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By Roz Rogoff

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About this blog: In January 2002 I started writing my own online "newspaper" titled "The San Ramon Observer." I reported on City Council meetings and other happenings in San Ramon. I tried to be objective in my coverage of meetings and events, and...  (More)

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It's time to grow up and face the future

Uploaded: Dec 15, 2010
Many people are afraid of change. They don't know how to deal with something new, something different, something unfamiliar. They want to keep everything the way they are used to and comfortable with.

When I moved to San Ramon 13 years ago, the City was in the process of growing. I remember that San Ramon Valley Blvd. was being widened, and new housing developments were popping up on the Western hills and in Dougherty Valley.

I had a job at the northern end of Bishop Ranch. I was very impressed with the quality of the business park and the attractive design of the city.

San Ramon was rural 30 years ago, and suburban 20 years ago, but now it is a self-contained, self-sustaining city of the future. The more San Ramon moves into the future, the more residents from its previous incarnations as rural and suburban, panic.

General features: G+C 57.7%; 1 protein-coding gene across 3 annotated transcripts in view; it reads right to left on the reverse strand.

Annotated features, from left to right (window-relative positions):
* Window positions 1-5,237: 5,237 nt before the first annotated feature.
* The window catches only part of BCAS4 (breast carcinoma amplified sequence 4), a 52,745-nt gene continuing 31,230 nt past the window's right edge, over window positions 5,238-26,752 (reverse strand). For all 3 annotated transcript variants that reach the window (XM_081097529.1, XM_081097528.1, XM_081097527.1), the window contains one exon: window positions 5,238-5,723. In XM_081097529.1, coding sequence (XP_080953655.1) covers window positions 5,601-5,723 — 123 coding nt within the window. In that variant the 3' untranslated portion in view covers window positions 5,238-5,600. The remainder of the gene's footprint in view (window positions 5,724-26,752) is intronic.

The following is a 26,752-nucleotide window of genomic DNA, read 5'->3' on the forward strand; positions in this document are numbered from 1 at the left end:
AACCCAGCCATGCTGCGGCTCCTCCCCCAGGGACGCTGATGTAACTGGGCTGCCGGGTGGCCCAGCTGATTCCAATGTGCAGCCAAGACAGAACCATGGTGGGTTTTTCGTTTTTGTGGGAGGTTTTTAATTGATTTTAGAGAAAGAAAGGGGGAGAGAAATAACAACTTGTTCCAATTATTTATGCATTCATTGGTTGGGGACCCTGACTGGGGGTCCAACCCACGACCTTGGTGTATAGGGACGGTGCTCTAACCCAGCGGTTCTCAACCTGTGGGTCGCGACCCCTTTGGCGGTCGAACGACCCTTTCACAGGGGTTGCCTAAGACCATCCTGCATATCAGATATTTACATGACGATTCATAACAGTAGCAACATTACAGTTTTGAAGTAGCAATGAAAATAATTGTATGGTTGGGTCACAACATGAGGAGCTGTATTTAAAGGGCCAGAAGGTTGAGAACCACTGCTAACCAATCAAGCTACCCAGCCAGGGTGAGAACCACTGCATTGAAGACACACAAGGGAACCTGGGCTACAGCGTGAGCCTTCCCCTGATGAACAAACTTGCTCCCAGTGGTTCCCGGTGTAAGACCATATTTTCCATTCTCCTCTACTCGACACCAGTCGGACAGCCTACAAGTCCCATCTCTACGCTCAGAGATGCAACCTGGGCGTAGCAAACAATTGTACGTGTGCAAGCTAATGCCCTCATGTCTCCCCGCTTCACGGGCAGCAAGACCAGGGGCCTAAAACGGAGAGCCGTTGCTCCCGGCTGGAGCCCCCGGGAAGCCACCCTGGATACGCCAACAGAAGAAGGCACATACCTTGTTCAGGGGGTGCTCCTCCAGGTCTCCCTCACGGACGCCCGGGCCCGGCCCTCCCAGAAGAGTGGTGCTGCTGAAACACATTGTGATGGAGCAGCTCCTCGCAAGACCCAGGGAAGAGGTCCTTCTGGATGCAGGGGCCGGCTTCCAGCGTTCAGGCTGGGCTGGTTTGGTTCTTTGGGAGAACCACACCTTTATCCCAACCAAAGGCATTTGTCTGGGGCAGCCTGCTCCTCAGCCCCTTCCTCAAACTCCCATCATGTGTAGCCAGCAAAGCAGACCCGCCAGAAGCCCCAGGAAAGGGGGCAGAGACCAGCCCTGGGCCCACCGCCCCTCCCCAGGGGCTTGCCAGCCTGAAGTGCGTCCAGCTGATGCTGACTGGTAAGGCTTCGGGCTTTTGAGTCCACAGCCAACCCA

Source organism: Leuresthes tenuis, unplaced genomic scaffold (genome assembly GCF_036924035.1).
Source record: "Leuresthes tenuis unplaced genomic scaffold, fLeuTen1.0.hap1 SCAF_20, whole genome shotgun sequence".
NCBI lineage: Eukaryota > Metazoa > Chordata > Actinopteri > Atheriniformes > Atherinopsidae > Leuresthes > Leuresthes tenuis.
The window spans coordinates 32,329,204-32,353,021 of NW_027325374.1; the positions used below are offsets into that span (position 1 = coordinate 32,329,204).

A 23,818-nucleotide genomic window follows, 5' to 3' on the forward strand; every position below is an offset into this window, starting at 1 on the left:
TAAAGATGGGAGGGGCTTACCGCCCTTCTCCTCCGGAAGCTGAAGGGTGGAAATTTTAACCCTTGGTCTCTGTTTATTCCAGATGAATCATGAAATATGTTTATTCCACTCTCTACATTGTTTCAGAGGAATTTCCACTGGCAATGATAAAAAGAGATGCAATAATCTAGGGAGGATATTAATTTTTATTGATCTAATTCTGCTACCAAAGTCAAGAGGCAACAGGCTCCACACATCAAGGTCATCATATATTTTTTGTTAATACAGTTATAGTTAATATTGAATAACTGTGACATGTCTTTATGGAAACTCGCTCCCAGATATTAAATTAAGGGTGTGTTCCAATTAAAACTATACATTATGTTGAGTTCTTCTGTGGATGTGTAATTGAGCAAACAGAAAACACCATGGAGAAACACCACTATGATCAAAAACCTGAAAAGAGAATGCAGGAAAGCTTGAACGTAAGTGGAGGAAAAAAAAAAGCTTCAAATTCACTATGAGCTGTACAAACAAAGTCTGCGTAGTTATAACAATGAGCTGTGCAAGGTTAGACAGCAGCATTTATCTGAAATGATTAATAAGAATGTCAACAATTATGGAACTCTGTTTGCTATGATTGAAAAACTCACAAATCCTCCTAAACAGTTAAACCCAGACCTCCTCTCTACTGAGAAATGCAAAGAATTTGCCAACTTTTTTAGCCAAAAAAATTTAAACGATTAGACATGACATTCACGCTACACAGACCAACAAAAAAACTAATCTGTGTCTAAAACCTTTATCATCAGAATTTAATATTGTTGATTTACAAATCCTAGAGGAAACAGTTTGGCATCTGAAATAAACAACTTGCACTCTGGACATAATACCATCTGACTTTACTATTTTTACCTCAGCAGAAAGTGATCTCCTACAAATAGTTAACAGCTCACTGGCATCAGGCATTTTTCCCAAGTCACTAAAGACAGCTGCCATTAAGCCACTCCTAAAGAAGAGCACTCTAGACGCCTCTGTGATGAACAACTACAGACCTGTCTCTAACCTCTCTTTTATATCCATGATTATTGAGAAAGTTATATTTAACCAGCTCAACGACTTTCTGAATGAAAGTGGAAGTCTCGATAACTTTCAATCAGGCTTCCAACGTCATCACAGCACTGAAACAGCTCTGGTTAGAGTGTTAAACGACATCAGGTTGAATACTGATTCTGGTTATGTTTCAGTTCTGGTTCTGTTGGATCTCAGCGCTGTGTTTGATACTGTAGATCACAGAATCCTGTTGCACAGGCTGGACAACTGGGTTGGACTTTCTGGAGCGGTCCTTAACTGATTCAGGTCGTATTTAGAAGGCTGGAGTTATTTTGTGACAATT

Measure W was the panic button. It represented a General Plan for 2030, yes that's 20 years in the future, and too many residents want to go back 20 years into the past. The threat of change, even 20 years away, was exploited by environmental organizations whose mission is to keep the country side unchanged. After all the Sierra Club was founded by John Muir in 1892, and its purpose was to keep as much of the natural environment in Northern California unchanged.

Imagine where we would all be if everything here was exactly the same as 1892. Honestly is that what you all want?

Maintaining the natural environment is a noble endeavor, but not very practical for human habitation. Humans, and even some animals, change their environment to improve their survival and provide suitable habitats for themselves, their species, and their offspring. Voters said "No" to growth by saying "No" to Measure W, but that won't stop San Ramon from growing.

The General Plan in Measure W was a plan for controlling growth in the future. Planning for growth makes sure changes are designed and not imposed. Unplanned growth is like a cancer, where development happens the way the developer wants and not the way the community wants. To some extent that's what happened with Dougherty Valley, because Contra Costa County permitted too many units with too few controls.

This is what residents say they don't want, but stopping the plan by stopping Measure W, only opens the door to unplanned growth.

What about stopping all growth, planned and unplanned? Isn't that what the voters wanted when they killed the 2030 General Plan? Assuming that all growth in San Ramon could be stopped right where it is now, that would leave the city without a way to increase revenue to maintain services.